Besides my own work and that of my global colleagues, one of the most exciting things for me about the OSIRIS-REx mission is that ¾ of the Bennu sample will be put aside for the global scientific community and for the future. This practice is a legacy from the Apollo missions – we’re still opening and analyzing new caches of Moon rocks brought here by astronauts about 50 years ago! Saving extraterrestrial samples for the future ensures that they can be analyzed by scientists not yet born, using techniques not yet invented, to address questions that were unanswerable when the samples were collected.

We don’t know what questions future scientists will have about asteroids, but here are some of the biggest ones driving the science of this generation:

Does the sample contain organic compounds that could have influenced the origins of life?

This question relates to the Origins, “O,” part of the OSIRIS-REx acronym as it applies to NASA’s search for the origins of life on Earth and possibly elsewhere in the solar system and beyond. All Earth life has specific chemicals, such as amino acids and sugars. We know that asteroids contain the molecular precursors to these chemicals, and we suspect that asteroids may have delivered these precursors to Earth. With Bennu samples, we will analyze the properties of these precursor chemical compounds and try to map out if, and how, these chemicals could have evolved into life.

How does the Bennu sample compare with our interpretation of data collected at the asteroid?

This question is related to the Spectral Interpretation, “SI,” and Resource Identification, “RI,” parts of OSIRIS-REx. We will analyze the mineral and chemical makeup of the samples to see if it aligns with what we expected based on spectral, thermal, and physical data gathered by the spacecraft at the asteroid. Being able to test our interpretation of spacecraft data in this unprecedented way — by comparing data from space to pieces of the physical object — will help us improve future missions and interpretations of telescopic and spacecraft data.

What does the sample tell us about the history of the solar system?

This question relates to the rest of the Origins, “O,” and some of the Security, “S,” parts of OSIRIS-REx. Besides the origins of life, we are also interested in the origin of our solar system. Because we suspect that Bennu could be older than our solar system, we hope the sample will open a window into the earliest time of solar system formation. We are interested in learning more about the condensation of gas and dust that formed the Sun; the formation and destruction of Bennu’s parent asteroid (we think Bennu broke off a larger asteroid during a collision billions of years ago); the formation of Bennu and its migration to the inner solar system, where its orbit will continue inching closer to Earth’s over hundreds of years; and to the formation of the crater on Bennu’s surface where we collected our sample.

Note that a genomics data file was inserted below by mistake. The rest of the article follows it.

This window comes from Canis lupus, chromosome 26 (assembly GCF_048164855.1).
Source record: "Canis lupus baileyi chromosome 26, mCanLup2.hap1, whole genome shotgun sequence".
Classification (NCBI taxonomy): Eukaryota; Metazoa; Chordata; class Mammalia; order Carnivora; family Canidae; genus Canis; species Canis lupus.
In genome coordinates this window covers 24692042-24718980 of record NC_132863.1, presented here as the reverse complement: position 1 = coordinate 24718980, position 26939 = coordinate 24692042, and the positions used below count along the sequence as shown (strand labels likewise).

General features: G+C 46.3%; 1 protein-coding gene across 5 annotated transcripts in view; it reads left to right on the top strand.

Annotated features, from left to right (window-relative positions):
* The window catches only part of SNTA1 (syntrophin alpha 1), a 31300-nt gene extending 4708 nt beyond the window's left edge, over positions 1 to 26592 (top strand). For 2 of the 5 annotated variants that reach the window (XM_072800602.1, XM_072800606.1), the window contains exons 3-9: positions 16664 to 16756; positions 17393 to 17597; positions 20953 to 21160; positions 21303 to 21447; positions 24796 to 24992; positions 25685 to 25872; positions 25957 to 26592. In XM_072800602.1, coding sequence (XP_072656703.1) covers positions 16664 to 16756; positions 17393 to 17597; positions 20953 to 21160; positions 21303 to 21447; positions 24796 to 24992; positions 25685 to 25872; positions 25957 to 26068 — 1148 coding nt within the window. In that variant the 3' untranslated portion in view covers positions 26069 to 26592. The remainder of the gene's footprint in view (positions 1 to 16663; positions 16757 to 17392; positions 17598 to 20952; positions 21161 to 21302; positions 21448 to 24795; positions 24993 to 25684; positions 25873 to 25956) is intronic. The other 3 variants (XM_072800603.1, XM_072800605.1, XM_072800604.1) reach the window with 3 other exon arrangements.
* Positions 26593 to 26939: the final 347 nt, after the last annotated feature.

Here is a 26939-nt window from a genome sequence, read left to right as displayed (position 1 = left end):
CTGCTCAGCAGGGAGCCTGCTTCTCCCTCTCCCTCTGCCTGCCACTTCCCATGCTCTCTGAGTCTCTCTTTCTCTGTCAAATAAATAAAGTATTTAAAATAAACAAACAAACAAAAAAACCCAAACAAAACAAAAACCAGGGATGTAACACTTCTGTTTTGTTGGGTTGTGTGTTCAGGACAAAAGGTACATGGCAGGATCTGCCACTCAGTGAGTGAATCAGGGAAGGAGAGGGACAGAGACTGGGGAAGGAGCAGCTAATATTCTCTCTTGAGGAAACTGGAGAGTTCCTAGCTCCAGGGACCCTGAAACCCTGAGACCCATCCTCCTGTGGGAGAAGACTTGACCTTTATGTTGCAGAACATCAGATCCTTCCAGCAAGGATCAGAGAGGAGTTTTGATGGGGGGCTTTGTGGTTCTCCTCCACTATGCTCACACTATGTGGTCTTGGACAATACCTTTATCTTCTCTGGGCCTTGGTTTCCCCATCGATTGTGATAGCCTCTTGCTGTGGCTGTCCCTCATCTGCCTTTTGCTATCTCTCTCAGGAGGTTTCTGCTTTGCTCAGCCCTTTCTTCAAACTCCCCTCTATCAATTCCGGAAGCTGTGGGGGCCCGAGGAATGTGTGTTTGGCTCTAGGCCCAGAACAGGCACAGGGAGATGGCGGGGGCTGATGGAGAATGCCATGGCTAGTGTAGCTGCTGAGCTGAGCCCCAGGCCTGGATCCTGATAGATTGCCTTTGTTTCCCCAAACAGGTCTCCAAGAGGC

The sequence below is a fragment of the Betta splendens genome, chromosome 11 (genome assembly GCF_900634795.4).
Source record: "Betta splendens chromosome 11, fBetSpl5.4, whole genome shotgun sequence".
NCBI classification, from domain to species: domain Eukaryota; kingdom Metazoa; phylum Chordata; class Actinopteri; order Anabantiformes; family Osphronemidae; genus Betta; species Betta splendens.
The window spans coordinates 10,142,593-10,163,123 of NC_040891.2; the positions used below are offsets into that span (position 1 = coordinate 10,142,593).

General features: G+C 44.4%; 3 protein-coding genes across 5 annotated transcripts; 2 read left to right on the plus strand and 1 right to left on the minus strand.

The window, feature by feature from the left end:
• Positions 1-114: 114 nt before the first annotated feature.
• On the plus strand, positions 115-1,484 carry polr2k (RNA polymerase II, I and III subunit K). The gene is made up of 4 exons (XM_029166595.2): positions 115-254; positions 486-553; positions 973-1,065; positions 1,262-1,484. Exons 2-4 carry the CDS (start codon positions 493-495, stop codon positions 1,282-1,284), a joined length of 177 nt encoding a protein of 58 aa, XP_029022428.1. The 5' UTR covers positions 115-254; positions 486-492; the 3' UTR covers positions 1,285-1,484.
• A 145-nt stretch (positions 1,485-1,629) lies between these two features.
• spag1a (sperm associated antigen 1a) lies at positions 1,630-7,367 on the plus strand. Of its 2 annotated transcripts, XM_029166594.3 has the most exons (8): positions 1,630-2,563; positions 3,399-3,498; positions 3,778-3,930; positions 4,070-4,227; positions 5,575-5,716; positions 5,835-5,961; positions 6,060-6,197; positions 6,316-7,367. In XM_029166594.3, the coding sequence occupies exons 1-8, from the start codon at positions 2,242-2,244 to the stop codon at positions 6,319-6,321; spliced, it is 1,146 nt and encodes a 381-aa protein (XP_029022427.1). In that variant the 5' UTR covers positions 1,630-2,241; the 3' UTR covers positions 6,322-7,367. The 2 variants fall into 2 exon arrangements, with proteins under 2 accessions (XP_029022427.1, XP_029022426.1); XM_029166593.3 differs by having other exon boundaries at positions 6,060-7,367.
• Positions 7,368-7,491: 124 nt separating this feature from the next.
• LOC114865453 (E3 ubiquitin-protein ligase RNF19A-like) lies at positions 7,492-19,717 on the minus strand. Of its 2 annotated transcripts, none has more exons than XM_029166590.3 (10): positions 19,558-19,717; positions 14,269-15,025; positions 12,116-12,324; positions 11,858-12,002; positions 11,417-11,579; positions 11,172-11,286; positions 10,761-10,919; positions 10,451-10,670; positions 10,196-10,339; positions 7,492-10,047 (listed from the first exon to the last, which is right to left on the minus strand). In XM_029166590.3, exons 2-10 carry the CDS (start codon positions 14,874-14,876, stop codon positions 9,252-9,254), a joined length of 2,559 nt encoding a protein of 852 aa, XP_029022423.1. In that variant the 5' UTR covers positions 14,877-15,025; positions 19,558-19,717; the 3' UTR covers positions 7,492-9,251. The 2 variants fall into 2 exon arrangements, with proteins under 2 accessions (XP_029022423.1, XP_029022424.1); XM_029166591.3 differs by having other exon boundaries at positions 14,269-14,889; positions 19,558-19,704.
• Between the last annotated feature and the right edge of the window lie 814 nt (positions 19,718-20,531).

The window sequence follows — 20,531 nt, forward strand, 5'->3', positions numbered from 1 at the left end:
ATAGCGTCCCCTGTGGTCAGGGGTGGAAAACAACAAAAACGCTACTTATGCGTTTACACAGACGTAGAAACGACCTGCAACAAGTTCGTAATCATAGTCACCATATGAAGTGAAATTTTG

How has the sample changed since the spacecraft collected it?

The act of sample collection, the Regolith Explorer, “REx,” part of the mission name, was violent and may have influenced the chemistry of the pieces that are coming home, not to mention their three-year journey between Bennu and our laboratories. Thus, we will study the sample to understand what kinds of physical and chemical changes it experienced to ensure that we can draw accurate conclusions from our laboratory experiments.

Guest Blog: OSIRIS-REx Recovery Team Motto: ‘Practice, Practice, Practice’

By Richard Witherspoon, OSIRIS-REx Ground Recovery Lead, Lockheed Martin

In anticipation of NASA’s OSIRIS-REx asteroid sample delivery this fall, the team held our first round of rehearsals April 17 to April 27. Our goal was to practice retrieving the spacecraft’s sample capsule from a simulated landing site at Lockheed Martin’s campus near Denver.

I am the Lockheed Martin-based ground recovery lead for sample recovery operations and will help guide the team through the real-life retrieval process when the capsule – carrying pristine material gathered from asteroid Bennu – lands on the Department of Defense’s Utah Test and Training Range in the Great Salt Lake Desert on Sept. 24.

A landscape view of nothing but daytime sky, brownish desert, and mountains in the distance. Fluffy clouds hang at the top of the image, just above the mountains, casting a dark shadow over the otherwise sun-lit surface. A dusting of snow covers the desert floor at the foreground of the image. A bush with dry yellow buds stands in foreground, capped by handfuls of snow left over from a melt.